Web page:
Inboxes Zero. Delete, delegate or schedule items. Do NOT work on items. (15 minutes total: physical inbox, voicemails & texts, Task Manager inbox, Email inbox).
Take a break: Walk, snack, listen to audiobook. (30-60 minutes).
Does this checklist need any revisions? (3 minutes)
This checklist ensures I start the workday off not only knowing what needs to be done but also ensures I get the most important item done right off the bat.
Put time parameters on and in your checklists.
One thing that I realized I had to do for myself in following my own checklists was to put time parameters on the entire checklist and on each individual item. You may not need to go into this amount of detail but I would encourage you to consider it. It will help you to better estimate how long it will take you to complete a checklist. For example, if you are trying to complete a checklist in between two appointments you will be able to know whether you have enough time to complete it.
The other reason to put time parameter on the especially the individual items in a checklist is to keep yourself on track. Personally, I set the timer on my watch for each individual item. if I have checklisted something to take 10 minutes, I will set myself a timer for 5 minutes so that I know when I am halfway through my allotted time and can step up the pace and prioritize the remaining time.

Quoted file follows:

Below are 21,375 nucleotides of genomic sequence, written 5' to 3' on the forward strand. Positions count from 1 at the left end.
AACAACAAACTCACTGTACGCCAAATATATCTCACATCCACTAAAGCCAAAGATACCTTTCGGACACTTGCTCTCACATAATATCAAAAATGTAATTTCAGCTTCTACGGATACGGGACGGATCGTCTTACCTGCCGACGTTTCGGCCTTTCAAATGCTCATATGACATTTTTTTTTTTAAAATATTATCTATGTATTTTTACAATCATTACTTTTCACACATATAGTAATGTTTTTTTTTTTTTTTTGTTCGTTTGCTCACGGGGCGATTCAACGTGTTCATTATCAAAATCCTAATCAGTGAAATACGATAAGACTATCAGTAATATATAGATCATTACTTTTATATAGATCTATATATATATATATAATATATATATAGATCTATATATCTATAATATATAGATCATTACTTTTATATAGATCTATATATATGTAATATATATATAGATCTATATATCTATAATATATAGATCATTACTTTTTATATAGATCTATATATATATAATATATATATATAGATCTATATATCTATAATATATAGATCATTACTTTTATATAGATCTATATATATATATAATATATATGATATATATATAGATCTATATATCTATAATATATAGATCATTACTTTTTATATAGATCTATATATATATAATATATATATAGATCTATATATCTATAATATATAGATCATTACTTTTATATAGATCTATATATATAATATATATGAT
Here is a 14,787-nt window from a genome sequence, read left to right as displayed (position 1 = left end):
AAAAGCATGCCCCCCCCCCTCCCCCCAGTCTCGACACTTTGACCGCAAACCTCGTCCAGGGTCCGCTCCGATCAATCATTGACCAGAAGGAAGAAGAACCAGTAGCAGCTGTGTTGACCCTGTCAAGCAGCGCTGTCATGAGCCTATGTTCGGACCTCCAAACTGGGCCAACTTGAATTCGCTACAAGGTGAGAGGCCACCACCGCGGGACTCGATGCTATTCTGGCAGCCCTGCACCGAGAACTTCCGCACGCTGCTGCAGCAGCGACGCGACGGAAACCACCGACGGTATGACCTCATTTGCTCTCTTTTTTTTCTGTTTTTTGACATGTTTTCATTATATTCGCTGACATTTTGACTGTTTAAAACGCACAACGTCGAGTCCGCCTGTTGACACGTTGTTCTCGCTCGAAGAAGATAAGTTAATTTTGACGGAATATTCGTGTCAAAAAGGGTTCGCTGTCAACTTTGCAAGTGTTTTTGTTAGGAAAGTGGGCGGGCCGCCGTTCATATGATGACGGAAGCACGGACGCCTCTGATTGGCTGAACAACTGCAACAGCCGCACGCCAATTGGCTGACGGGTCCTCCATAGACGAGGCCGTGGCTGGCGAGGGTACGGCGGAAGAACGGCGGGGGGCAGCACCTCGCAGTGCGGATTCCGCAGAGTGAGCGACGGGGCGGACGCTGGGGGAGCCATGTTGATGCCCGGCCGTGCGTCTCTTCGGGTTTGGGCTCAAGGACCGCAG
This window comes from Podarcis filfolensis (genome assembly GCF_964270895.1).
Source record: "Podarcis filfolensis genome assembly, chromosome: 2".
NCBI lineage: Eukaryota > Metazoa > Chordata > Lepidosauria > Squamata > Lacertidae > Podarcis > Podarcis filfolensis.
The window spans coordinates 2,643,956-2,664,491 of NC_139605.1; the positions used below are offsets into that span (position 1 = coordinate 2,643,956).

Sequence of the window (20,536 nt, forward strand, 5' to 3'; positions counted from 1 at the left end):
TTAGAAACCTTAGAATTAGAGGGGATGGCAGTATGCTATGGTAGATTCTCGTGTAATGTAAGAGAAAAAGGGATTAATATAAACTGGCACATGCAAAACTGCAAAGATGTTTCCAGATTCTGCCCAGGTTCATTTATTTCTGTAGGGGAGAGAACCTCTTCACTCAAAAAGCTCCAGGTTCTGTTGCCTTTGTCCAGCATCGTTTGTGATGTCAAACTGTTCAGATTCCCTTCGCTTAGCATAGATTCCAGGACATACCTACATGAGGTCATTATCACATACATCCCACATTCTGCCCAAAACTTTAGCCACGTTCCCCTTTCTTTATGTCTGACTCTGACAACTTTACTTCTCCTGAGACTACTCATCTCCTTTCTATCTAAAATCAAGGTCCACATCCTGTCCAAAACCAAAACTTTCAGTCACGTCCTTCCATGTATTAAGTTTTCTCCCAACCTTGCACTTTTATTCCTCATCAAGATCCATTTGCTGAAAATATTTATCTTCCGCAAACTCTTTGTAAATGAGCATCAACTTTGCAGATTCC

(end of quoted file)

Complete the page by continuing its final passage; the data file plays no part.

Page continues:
Too often, without time parameters, you will simply use up as much time as you have available, which negates much of the benefit of having a checklist in the first place. (See this post on how to prioritize your actions)
Update your checklists.
Notice the final item on my checklist. “Does this checklist need any revisions?” This should be at the end of each checklist you have. You don’t have to act on it every time (in fact, you shouldn’t as you build good checklists) but it will make you think about the checklist that you just completed and whether something about it should be changed. Should something be deleted? Should something be added? Do the time parameters need to be changed? Should it be assigned to someone else?
The checklist mindset.
Be sure to start small when beginning to create checklists. You can even create one as simple as “what to take to work in the morning”. Over time though, you will want to begin to think about the things that you repeat in your life and how you can checklist them. As you do this more and more, and as you use the same system for creating, implementing and editing checklists, it will become more second nature to identify things in your life that can be distilled into checklists.
Checklists foster creativity.
Any type of structure, such as a checklist may be thought of by some as stifling to creative thinking. The argument is that so much structure makes us operate like robots rather than as creative human beings. I personally believe the complete opposite. In structuring things that are repeated the same way every time, you not only ensure that nothing is missed (our “creative” mind doesn’t have a perfect memory) but it ensures that we are not wasting our brainpower on reinventing or remembering processes. We then have much more time and energy to think creatively about where we can add the most value.
I wish you all the best as you strive to create greater value with your limited time.
Kyle Mast, CFP®